If monetary policy makers had no priority target, but only objectives of equal urgency, then they would have to choose between a variety of economic policy goals on each occasion, and thus make value judgements. To do that, however, in a democracy one needs a mandate from the electorate.
Hence, monetary policy can be independent only in the presence of a clear primary mandate. Needless to say, that does not imply that monetary policy makers do not have to pay heed to other targets, besides that of monetary stability; e.g. to growth, employment and external equilibrium objectives. But the hierarchy of targets must be clear. And it must likewise be clear that durable monetary stability is a key contribution to the achievement of the other targets.
This brings us to a second consideration: is the independence of the central bank less important nowadays than, say, it was in 1991? If anything, the opposite appears to be the case. For one thing, we have to assume – more so today than in the early nineties – that the euro area will be determined by nation states for a long time to come. Without a central European decision-making process that is free from thinking in terms of nation states, a political central bank would be apt to generate severe conflicts between the participating countries.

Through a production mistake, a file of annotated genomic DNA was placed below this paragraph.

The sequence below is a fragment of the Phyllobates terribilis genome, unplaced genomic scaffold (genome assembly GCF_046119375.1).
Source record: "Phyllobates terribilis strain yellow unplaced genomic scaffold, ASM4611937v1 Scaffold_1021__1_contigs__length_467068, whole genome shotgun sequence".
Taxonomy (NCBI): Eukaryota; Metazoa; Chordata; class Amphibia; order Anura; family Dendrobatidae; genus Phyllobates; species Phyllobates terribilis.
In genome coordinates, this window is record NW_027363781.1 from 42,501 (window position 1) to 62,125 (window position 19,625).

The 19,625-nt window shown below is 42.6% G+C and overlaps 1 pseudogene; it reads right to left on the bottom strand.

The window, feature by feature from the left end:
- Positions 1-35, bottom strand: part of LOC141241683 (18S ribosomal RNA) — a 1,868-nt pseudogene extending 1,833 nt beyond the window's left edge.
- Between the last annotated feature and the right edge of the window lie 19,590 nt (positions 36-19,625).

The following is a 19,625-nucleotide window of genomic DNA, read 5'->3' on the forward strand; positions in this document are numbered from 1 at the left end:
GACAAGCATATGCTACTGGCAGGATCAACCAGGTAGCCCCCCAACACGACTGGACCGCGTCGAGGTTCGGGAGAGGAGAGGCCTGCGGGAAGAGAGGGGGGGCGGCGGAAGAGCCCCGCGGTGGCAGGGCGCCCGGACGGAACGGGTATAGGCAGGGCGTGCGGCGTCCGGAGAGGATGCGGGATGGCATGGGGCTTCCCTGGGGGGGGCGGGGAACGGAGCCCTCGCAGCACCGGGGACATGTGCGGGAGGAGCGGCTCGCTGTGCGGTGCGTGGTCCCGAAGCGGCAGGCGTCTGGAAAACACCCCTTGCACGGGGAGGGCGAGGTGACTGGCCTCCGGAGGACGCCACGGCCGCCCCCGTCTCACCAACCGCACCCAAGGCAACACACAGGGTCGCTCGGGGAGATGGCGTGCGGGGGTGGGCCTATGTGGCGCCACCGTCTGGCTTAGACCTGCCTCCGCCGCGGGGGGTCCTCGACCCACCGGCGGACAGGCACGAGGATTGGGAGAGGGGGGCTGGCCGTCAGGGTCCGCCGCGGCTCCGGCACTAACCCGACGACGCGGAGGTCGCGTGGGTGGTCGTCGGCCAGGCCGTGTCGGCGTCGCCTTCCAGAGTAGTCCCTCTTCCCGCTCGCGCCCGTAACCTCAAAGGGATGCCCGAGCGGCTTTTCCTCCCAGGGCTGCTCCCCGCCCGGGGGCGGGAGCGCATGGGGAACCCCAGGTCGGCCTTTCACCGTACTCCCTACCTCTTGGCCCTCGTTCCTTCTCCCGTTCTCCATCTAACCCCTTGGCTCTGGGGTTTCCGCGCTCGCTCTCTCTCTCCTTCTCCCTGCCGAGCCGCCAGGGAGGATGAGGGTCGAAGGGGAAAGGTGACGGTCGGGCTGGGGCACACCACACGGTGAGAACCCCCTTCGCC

For another, the financial markets have become even more emancipated since 1991. Credibility has become even more important. And building up confidence in the currency on the part of citizens and financial markets is without any doubt one of the great strengths of an independent central bank – but only, of course, if it pursues the right policies. Just look at the historically low interest rates of the euro – of a new currency without a stability record of its own, looked after by the European Central Bank, an institution without a success story of its own. There can be no doubt that the independence of the ECB is already paying off. But it must remain effective in full. Integration into ex-ante coordination systems with other policy areas is inappropriate.
There remains a third aspect: which primary objective should the independent monetary policy makers pursue? The Treaty settled that. And this must remain the answer. Not merely for legalistic but